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Tips for Thawing Frozen Water Pipes

February 21, 2019

For a lot of us, it’s been a colder and wetter than usual February.

Got frozen water pipes? Here are a few tips on ways you can prevent them from bursting in winter, especially if you live in an older home.
CCIG’s Matt Genova.

If you haven’t yet, this would be a good time to take steps to prevent your home’s pipes from freezing and bursting, especially if you live in an older home.

We all know (or should know) to open your kitchen cabinets, which lets the heat flow through. If your pipes are prone to freezing, allow a small trickle of water to run to keep them from freezing.

Here’s a quick rundown of what else to do to prevent frozen water pipes and which won’t cost you a dime:

  • Keep interior doors open (this allows the heat to circulate throughout your home more efficiently).
  • If you have ceiling fans, flip the switch in reverse to draw the air down and warm the room.
  • Keep garage doors shut, especially if there are water lines in the garage (which tends be colder than other areas of the house).
  • Close outdoor vents, such as in attics or crawlspaces, to prevent cold exterior air from penetrating your home.
  • Disconnect all outside water hoses and let cold water trickle out of faucets in unheated areas or where pipes run on an exterior wall, as this can help relieve any pressure building from ice inside a pipe.
  • You can try to avoid frozen pipes by bumping up the temperature in your home. This, of couse, will mean a higher heating bill. But turning up the thermostat may be all that is needed to prevent a buildup of ice.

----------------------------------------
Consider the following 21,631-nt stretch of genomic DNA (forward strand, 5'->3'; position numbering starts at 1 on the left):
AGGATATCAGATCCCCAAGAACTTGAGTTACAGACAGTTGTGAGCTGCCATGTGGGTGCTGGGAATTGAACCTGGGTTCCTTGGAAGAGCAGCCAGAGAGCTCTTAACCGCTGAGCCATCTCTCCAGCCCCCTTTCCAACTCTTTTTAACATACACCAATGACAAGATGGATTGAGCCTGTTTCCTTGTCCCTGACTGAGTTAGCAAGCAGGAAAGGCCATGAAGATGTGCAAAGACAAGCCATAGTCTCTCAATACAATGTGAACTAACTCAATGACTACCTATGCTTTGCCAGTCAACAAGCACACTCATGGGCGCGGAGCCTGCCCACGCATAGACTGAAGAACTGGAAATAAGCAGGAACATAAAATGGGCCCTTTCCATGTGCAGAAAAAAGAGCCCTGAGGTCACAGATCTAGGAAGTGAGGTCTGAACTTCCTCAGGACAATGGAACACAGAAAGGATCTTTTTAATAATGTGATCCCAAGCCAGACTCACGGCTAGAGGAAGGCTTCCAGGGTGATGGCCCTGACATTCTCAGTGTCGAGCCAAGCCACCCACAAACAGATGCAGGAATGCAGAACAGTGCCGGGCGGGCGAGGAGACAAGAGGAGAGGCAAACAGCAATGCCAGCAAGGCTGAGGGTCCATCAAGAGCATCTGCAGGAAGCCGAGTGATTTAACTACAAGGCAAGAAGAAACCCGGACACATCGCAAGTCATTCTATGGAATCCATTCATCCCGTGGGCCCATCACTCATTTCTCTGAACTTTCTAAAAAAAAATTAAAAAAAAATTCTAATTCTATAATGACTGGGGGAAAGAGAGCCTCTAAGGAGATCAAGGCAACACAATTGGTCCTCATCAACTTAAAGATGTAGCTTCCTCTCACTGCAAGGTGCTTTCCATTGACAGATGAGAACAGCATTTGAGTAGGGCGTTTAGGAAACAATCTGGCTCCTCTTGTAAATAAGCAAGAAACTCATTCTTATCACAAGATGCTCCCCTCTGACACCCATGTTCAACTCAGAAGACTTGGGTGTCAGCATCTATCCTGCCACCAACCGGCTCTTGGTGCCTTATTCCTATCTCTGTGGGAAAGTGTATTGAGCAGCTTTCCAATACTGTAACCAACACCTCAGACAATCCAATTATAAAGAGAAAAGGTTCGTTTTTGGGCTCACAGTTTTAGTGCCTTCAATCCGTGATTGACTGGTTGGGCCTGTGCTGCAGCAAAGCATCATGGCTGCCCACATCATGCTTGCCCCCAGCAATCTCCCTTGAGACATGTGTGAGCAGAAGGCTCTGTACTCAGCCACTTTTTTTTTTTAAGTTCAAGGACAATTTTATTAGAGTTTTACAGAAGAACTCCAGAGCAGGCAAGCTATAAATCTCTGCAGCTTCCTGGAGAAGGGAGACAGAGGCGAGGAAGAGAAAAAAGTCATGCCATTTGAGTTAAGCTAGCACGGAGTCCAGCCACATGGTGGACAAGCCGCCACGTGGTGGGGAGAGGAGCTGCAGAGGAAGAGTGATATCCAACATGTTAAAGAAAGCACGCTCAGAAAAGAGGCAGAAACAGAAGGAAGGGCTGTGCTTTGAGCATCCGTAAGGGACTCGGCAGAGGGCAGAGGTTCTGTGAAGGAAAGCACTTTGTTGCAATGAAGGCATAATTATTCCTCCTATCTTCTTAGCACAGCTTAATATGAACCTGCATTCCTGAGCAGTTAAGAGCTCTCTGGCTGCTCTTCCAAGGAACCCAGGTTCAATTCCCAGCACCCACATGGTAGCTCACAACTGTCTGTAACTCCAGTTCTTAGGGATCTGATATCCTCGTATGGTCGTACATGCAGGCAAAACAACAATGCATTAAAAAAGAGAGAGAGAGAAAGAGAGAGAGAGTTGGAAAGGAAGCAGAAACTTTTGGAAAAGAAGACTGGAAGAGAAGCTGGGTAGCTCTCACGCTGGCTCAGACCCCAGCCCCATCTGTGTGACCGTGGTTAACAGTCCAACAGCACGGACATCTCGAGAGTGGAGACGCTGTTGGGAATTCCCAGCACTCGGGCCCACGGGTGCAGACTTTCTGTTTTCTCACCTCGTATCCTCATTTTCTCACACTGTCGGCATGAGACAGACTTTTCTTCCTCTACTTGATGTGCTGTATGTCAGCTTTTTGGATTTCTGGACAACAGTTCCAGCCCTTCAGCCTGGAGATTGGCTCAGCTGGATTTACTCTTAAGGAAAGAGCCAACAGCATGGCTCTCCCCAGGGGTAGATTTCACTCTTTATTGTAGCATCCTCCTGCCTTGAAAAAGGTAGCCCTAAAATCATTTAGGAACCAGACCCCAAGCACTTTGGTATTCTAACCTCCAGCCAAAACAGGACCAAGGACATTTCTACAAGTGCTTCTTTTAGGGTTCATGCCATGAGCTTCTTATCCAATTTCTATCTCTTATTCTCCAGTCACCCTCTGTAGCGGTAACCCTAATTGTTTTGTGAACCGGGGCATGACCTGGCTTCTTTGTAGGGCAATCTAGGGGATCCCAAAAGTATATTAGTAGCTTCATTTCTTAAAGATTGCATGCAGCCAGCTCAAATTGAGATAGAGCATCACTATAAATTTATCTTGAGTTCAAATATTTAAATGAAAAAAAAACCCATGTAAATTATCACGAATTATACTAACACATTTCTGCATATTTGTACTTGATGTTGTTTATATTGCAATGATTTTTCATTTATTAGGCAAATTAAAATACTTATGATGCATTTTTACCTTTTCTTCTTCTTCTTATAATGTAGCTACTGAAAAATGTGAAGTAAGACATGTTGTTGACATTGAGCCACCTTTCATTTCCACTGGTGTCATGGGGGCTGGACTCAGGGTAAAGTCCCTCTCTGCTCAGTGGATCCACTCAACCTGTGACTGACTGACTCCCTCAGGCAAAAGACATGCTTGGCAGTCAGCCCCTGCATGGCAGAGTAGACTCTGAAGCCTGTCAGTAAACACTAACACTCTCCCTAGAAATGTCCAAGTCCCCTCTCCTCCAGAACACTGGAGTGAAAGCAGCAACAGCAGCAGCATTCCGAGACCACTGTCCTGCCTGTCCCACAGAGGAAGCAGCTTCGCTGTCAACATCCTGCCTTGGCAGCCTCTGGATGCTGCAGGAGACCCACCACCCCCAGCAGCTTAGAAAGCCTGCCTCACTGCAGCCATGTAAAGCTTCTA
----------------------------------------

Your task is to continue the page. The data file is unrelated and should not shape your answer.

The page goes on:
If you discover your pipes have frozen, run warm water through the pipe to melt the ice. Applying heat to frozen water pipes by wrapping them with towels soaked in hot water can also do the trick.

You should always begin the thawing process near the faucet then work your way down to the blockage. This will help ensure that the melting ice and steam is able to escape through the open faucet.

Do not use any device with an open flame to try to thaw frozen water pipes; the high heat can damage the pipes or start a fire.

What else can you do? Well, with a small budget, you should consider:

  • Adding insulation. Attics, basements and crawl spaces are susceptible to the cold, because they typically aren’t temperature-controlled. The thicker the insulation, the more freeze-proof your pipes will be.
  • Install water alarms. These devices detect leaks before costly water damage occurs. They can also detect moisture before mold can grow. Place them under sinks, behind toilets, near water heaters, refrigerators or dishwashers, next to washing machines, and close to air-conditioner drain tubes.

Finally, if a frozen water pipe does burst, the first thing you should do is shut off the main water line into your property. This will prevent additional water from flowing and damaging your property. You should know where the shut-off valves are for each of your properties and for each unit. There are usually smaller shut-off valves located near sinks and toilets, but the main shut-off valve is often located near the water meter.

Matt Genova is the Personal Lines and Programs VP at CCIG. Reach him at MattG@thinkccig.com or 720-330-7936.

CCIG is a Denver-area insurance brokerage with the full-service capabilities of a national brokerage. We do more than make sure you have the right policy. We also help you lower your long-term cost of insurance with our risk and claims management expertise and a commitment to service excellence.

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